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Catching Up with L&LS 2024 5-Star Pitcher Aubrey Wurst (Maryland Signee)

Story by Elizabeth Perez, Legacy & Legends Softball

Catching up with Legacy & Legends Softball 2024 Grad Class, 5-Star pitcher Aubrey Wurst on what’s new with her, and what her suggestions are for kids after they commit / sign.


First Aubrey, tell us what led to your decision to flip your commitment to Maryland?

Oh geeze, that’s a good question. I guess it started when I got the call that Coach Papa retired and UNC (University of North Carolina) was hiring a coach from outside the program. At that point I just wanted to meet the new staff and be 100% sure of my decision on where I was going to call home for the next 4 years. I want to thank Coach Smith (UNC Head Coach Megan Smith Lyon) for respecting my timeline and my decision to explore all of my options before making a final decision on my commitment.


It all happened very quickly. I visited 7 schools in the span of 6 weeks, and had a bunch of calls with various coaches. When I was right at the end of that timeframe, I got a call from Coach Lauren Karn at Maryland. I was on a visit at another school and we took the call in the hotel room that night. I had always been very interested in Maryland because I have a lot of family there, they are close to Baltimore and Washington DC, it’s a great academic school, and they have a lot of opportunities for what I want to study (Broadcast Journalism). I had been to several camps there and Maryland was definitely one of my top choices for schools when the recruiting process started my junior year of high school.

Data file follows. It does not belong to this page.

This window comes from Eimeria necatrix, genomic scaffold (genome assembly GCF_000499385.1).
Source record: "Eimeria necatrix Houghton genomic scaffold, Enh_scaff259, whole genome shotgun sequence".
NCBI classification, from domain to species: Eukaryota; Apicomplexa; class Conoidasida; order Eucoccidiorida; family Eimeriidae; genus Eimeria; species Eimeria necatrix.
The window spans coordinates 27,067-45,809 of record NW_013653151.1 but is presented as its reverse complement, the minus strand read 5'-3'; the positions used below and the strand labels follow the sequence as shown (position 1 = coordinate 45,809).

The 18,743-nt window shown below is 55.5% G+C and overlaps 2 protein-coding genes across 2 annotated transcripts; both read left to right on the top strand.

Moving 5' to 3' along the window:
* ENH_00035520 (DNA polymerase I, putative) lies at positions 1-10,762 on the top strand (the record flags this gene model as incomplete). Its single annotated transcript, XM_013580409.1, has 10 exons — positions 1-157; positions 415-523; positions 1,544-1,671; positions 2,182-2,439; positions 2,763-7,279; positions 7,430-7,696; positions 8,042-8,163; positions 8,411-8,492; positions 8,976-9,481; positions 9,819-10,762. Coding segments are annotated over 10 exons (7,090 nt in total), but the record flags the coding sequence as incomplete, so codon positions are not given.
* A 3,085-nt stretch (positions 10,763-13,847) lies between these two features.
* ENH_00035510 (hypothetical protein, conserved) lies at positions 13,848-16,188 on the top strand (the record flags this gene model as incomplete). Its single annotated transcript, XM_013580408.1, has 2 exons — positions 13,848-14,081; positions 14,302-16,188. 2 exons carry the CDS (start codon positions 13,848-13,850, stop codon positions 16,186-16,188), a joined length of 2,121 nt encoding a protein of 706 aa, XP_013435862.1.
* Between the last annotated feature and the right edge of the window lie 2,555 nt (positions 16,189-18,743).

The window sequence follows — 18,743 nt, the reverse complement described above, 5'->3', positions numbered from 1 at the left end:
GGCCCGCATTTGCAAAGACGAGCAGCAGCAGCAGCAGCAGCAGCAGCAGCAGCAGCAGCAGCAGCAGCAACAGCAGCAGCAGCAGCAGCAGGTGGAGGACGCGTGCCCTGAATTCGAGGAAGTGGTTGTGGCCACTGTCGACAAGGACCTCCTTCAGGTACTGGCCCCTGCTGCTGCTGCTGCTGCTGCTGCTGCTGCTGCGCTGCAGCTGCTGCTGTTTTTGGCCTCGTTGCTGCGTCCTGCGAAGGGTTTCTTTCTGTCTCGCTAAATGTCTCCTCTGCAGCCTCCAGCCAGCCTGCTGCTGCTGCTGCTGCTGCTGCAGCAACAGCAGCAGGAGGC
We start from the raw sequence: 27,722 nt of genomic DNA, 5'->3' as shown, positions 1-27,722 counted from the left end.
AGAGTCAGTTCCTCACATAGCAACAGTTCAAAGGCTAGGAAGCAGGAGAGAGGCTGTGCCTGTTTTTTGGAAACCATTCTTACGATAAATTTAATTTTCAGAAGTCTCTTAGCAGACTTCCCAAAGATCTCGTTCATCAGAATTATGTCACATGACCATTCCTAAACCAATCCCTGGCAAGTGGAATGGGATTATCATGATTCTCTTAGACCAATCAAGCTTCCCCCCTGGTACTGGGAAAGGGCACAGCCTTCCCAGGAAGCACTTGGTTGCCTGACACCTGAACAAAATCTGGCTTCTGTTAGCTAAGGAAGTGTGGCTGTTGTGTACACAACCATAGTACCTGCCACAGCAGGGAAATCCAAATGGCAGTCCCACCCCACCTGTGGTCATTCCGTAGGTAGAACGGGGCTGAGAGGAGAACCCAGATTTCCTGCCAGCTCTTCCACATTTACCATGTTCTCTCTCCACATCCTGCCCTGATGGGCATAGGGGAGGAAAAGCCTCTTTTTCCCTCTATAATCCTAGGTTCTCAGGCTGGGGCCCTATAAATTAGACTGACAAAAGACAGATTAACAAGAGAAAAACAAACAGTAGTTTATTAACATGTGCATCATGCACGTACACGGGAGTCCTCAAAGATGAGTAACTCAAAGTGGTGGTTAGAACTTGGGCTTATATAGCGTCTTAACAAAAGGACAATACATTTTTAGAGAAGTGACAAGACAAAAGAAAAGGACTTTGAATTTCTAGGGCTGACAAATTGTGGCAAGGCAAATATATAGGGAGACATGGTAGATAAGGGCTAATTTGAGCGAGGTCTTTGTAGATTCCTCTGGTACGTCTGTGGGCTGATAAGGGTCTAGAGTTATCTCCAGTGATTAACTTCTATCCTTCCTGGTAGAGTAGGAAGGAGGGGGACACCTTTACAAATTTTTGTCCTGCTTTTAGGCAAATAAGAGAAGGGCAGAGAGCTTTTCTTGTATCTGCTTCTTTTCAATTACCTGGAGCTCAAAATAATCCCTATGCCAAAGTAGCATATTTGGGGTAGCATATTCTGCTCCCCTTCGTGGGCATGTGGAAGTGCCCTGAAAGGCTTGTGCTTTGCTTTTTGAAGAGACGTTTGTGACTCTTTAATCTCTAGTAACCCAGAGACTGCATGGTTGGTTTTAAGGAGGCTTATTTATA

When I got the call my parents and I made arrangements to get to campus later that week, and I’m SO happy I did! After spending a day on campus and talking to Coach Karn and her staff, I knew that Maryland was going to be my new home. I can’t explain it, but it was just a feeling of “this is where I’m supposed to be.”


A few days later, I called Coach Karn and told her I was going to be a Terp! I couldn’t be happier with my decision and I’m so excited to study and play at Maryland!


Tell us about your approach to softball post commitment and post signing that you think younger kids can benefit from:

Well, I had a crazy recruiting process, one that most kids will definitely not experience! With everything that happened, I basically went through the process twice and I would be lying if I said I loved all of it.